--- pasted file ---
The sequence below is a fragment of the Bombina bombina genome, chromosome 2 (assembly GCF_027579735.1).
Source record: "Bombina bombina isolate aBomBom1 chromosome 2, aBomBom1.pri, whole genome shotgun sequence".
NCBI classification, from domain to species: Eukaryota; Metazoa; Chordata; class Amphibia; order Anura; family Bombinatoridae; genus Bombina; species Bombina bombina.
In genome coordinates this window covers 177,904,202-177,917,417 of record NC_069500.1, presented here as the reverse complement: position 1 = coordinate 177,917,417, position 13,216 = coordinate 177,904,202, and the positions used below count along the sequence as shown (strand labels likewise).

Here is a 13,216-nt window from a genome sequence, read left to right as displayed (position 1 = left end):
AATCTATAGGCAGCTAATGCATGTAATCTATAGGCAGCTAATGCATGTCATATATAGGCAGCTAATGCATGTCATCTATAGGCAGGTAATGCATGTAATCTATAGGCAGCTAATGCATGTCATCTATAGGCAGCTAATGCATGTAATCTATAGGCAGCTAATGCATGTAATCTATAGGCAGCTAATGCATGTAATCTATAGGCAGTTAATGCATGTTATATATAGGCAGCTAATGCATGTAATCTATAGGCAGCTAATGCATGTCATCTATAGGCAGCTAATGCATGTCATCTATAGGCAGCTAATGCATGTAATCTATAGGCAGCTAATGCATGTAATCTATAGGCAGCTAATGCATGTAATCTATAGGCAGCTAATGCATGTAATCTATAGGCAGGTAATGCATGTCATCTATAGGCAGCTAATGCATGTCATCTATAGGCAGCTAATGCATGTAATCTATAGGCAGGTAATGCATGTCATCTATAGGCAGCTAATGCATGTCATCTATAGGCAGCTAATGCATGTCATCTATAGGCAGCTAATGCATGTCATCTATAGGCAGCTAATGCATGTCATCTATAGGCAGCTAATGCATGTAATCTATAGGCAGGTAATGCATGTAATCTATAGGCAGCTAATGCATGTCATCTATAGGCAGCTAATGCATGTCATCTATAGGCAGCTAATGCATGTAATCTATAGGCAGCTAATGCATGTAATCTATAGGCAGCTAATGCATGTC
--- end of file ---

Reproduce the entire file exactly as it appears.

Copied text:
The sequence below is a fragment of the Bombina bombina genome, chromosome 2 (assembly GCF_027579735.1).
Source record: "Bombina bombina isolate aBomBom1 chromosome 2, aBomBom1.pri, whole genome shotgun sequence".
NCBI classification, from domain to species: Eukaryota; Metazoa; Chordata; class Amphibia; order Anura; family Bombinatoridae; genus Bombina; species Bombina bombina.
In genome coordinates this window covers 177,904,202-177,917,417 of record NC_069500.1, presented here as the reverse complement: position 1 = coordinate 177,917,417, position 13,216 = coordinate 177,904,202, and the positions used below count along the sequence as shown (strand labels likewise).

Here is a 13,216-nt window from a genome sequence, read left to right as displayed (position 1 = left end):
AATCTATAGGCAGCTAATGCATGTAATCTATAGGCAGCTAATGCATGTCATATATAGGCAGCTAATGCATGTCATCTATAGGCAGGTAATGCATGTAATCTATAGGCAGCTAATGCATGTCATCTATAGGCAGCTAATGCATGTAATCTATAGGCAGCTAATGCATGTAATCTATAGGCAGCTAATGCATGTAATCTATAGGCAGTTAATGCATGTTATATATAGGCAGCTAATGCATGTAATCTATAGGCAGCTAATGCATGTCATCTATAGGCAGCTAATGCATGTCATCTATAGGCAGCTAATGCATGTAATCTATAGGCAGCTAATGCATGTAATCTATAGGCAGCTAATGCATGTAATCTATAGGCAGCTAATGCATGTAATCTATAGGCAGGTAATGCATGTCATCTATAGGCAGCTAATGCATGTCATCTATAGGCAGCTAATGCATGTAATCTATAGGCAGGTAATGCATGTCATCTATAGGCAGCTAATGCATGTCATCTATAGGCAGCTAATGCATGTCATCTATAGGCAGCTAATGCATGTCATCTATAGGCAGCTAATGCATGTCATCTATAGGCAGCTAATGCATGTAATCTATAGGCAGGTAATGCATGTAATCTATAGGCAGCTAATGCATGTCATCTATAGGCAGCTAATGCATGTCATCTATAGGCAGCTAATGCATGTAATCTATAGGCAGCTAATGCATGTAATCTATAGGCAGCTAATGCATGTC